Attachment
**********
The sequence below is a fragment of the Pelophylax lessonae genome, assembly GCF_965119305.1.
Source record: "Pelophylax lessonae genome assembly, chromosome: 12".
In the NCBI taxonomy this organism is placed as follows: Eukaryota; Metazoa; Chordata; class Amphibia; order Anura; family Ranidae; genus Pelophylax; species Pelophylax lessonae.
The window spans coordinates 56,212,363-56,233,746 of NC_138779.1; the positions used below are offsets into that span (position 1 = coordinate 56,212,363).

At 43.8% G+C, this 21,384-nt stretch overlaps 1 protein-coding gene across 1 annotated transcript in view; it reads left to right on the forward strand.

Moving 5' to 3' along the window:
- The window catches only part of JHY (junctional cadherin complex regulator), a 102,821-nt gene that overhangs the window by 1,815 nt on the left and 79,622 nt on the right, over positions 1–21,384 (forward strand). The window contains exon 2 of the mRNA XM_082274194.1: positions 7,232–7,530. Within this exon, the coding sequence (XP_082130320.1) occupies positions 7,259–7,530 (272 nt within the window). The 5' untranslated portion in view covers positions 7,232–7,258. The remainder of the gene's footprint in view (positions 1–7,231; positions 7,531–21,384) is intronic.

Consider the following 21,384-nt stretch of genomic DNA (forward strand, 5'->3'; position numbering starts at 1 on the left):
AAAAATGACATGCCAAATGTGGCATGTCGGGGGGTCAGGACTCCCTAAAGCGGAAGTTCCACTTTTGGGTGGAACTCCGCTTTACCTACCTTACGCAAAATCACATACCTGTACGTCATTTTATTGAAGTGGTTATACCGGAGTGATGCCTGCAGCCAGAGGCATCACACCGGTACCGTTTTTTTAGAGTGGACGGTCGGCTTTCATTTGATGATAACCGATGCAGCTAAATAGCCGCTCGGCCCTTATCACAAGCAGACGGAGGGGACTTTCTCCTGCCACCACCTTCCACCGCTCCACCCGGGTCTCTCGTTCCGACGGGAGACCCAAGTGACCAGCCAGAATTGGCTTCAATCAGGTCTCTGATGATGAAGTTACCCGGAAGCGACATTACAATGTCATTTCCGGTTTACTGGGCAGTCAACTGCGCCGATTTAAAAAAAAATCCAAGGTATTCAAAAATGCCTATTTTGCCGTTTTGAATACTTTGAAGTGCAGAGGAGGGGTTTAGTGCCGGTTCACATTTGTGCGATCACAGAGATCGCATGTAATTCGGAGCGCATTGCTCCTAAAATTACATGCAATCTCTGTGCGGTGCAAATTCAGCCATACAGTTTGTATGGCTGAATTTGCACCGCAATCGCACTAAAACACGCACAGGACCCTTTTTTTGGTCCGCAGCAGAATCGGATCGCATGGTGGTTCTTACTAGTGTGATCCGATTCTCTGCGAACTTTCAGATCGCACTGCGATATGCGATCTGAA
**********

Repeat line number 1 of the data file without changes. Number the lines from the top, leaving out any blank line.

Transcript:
The sequence below is a fragment of the Pelophylax lessonae genome, assembly GCF_965119305.1.